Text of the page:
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A concise patient reported outcome measure for people with aphasia: the aphasia impact questionnaire 21

Swinburn, K., Best, W., Beeke, S., Cruice, M. ORCID: 0000-0001-7344-2262, Smith, L., Willis, E. P., Ledingham, K., Sweeney, J. and McVicker, S. J. (2018). A concise patient reported outcome measure for people with aphasia: the aphasia impact questionnaire 21. Aphasiology, doi: 10.1080/02687038.2018.1517406

Abstract

Background: There are many validated and widely used assessments within aphasiology. Few, however, describe language and life with aphasia from the perspective of the person with aphasia. Across healthcare, patient experience and user involvement are increasingly acknowledged as fundamental to person-centred care. As part of this movement, Patient Reported Outcome Measures (PROMs) are being used in service evaluation and planning.

Aims: This paper reports the quantitative aspects of a mixed methods study that developed and validated a concise PROM, the Aphasia Impact Questionnaire (AIQ), co-produced with People with Aphasia (PWA).

Methods & Procedures: The AIQ was developed within the social model of disability and all stages of the development of the AIQ were performed in partnership with PWA. It was adapted from a pre-existing and lengthier PROM for PWA, the Communication Disability Profile. The first iterations of the AIQ focused on domains of communication, participation and well-being/emotional state. Subsequently the AIQ was extended to include additional items relating to reading and writing (AIQ-21). The research design was iterative. Initially, concurrent validity, internal consistency, and sensitivity of the AIQ-prototype were obtained. The AIQ-prototype was modified to become the AIQ-21. Statistical testing with a new group of PWA was performed, investigating internal consistency and concurrent validity of the AIQ-21.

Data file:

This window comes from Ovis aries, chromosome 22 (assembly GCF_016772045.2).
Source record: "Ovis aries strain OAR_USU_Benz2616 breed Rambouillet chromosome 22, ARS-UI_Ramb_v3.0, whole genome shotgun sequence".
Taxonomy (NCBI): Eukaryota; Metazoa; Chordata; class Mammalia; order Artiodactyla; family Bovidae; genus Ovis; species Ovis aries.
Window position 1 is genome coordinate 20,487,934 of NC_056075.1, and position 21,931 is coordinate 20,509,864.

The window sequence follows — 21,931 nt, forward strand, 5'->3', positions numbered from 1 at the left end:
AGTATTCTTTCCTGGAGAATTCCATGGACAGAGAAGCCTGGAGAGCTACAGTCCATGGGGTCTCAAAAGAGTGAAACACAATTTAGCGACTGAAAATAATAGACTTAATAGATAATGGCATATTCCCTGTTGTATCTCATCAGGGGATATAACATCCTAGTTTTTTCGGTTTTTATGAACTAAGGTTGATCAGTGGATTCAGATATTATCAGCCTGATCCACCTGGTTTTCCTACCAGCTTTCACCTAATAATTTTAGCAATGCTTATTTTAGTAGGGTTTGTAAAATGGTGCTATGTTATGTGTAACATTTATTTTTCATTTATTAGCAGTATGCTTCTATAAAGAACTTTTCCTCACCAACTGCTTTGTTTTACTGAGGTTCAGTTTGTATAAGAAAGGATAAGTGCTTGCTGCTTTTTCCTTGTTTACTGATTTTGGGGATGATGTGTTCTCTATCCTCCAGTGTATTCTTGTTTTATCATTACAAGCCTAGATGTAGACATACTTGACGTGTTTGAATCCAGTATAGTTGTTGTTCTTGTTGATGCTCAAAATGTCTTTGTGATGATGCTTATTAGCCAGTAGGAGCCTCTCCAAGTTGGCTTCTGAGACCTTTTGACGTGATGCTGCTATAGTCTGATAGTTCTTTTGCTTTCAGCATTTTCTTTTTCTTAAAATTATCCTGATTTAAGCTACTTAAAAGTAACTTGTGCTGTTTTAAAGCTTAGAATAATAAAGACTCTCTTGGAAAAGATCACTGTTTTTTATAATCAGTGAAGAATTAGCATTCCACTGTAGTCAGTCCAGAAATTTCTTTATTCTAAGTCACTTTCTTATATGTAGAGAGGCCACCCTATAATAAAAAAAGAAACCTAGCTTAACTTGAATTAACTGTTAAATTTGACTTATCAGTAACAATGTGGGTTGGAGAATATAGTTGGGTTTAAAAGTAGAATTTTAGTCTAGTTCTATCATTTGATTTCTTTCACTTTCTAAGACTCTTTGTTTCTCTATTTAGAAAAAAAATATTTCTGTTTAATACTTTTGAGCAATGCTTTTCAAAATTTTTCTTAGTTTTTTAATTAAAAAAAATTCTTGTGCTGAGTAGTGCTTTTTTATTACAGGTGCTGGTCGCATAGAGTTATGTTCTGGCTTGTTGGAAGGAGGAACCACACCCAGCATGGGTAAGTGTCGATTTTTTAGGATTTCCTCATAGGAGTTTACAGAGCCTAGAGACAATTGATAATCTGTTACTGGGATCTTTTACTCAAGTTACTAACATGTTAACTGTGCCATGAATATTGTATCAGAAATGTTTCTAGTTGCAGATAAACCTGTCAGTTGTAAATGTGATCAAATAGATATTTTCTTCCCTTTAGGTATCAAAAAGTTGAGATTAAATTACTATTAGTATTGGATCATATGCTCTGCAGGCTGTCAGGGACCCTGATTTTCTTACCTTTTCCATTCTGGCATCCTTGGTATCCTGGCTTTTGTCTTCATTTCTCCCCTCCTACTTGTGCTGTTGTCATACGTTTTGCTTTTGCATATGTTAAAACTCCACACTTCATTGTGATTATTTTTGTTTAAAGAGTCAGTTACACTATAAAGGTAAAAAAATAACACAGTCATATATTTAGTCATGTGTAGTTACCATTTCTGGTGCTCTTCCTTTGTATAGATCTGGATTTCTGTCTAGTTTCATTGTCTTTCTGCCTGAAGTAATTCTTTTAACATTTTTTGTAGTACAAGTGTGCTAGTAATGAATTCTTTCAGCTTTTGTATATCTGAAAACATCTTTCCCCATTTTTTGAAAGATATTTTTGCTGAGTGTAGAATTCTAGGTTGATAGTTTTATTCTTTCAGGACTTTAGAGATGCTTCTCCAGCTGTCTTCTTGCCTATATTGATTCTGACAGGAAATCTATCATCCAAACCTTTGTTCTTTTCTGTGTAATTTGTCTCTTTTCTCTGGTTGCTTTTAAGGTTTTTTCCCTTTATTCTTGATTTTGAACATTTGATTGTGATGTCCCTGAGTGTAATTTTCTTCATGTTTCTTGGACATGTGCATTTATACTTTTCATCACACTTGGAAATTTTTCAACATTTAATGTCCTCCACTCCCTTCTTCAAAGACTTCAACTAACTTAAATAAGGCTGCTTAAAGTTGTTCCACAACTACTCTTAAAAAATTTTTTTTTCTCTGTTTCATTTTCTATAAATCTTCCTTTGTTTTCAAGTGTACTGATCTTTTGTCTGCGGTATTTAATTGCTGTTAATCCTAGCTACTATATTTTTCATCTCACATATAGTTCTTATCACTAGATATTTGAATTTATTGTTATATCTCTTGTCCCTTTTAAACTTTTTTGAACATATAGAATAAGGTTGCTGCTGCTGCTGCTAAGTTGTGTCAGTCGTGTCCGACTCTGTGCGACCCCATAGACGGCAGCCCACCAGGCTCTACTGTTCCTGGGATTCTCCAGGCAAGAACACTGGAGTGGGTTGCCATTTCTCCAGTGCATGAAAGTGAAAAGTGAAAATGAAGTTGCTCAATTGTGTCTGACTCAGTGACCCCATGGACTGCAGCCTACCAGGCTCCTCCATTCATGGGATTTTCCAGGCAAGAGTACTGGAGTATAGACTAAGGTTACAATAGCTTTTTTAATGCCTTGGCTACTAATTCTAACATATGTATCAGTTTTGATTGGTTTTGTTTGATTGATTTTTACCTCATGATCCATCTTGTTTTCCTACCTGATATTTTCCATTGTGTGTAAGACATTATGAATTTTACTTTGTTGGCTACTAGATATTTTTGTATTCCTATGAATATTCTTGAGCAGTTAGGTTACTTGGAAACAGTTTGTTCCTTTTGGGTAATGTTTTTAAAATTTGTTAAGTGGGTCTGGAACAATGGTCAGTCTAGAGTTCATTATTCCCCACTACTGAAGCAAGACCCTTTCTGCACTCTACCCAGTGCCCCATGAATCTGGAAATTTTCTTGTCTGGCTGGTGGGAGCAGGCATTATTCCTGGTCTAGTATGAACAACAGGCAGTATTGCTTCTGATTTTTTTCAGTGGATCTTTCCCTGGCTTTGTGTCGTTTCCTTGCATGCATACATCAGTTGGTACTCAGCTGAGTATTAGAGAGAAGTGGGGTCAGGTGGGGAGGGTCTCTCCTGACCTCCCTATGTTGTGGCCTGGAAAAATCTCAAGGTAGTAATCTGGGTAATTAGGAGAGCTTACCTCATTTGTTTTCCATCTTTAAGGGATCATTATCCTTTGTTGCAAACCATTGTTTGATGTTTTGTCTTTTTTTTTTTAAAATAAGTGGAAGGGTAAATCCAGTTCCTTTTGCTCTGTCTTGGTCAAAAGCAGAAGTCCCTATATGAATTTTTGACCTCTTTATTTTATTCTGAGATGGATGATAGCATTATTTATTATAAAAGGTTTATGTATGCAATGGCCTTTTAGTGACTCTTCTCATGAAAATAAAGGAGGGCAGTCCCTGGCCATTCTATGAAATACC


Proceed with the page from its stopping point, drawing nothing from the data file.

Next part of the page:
Outcomes & Results: Results for both the AIQ-prototype and AIQ-21 showed statistically significant concurrent validity and good internal consistency. Repeated measurement using the AIQ-prototype demonstrated statistically significant change after PWA accessed a community intervention.

Conclusions: The AIQ-21 is a PROM that has great potential to be one of the core set of aphasia tests for clinical and research use. Results can be used alongside language assessment to enable person-centred goal setting and partnership working for people with aphasia.

Publication Type: Article
Additional Information: This is an Accepted Manuscript of an article published by Taylor & Francis in Aphasiology on 19 Sep 2018, available online: http://www.tandfonline.com/10.1080/02687038.2018.1517406
Publisher Keywords: Aphasia, AIQ, reliability, assessment, co-production, patient-reported-outcome-measures
Subjects: P Language and Literature > P Philology. Linguistics
R Medicine > R Medicine (General)
Departments: School of Health Sciences > Language & Communication Science
URI: http://openaccess.city.ac.uk/id/eprint/20721
[img] Text - Accepted Version
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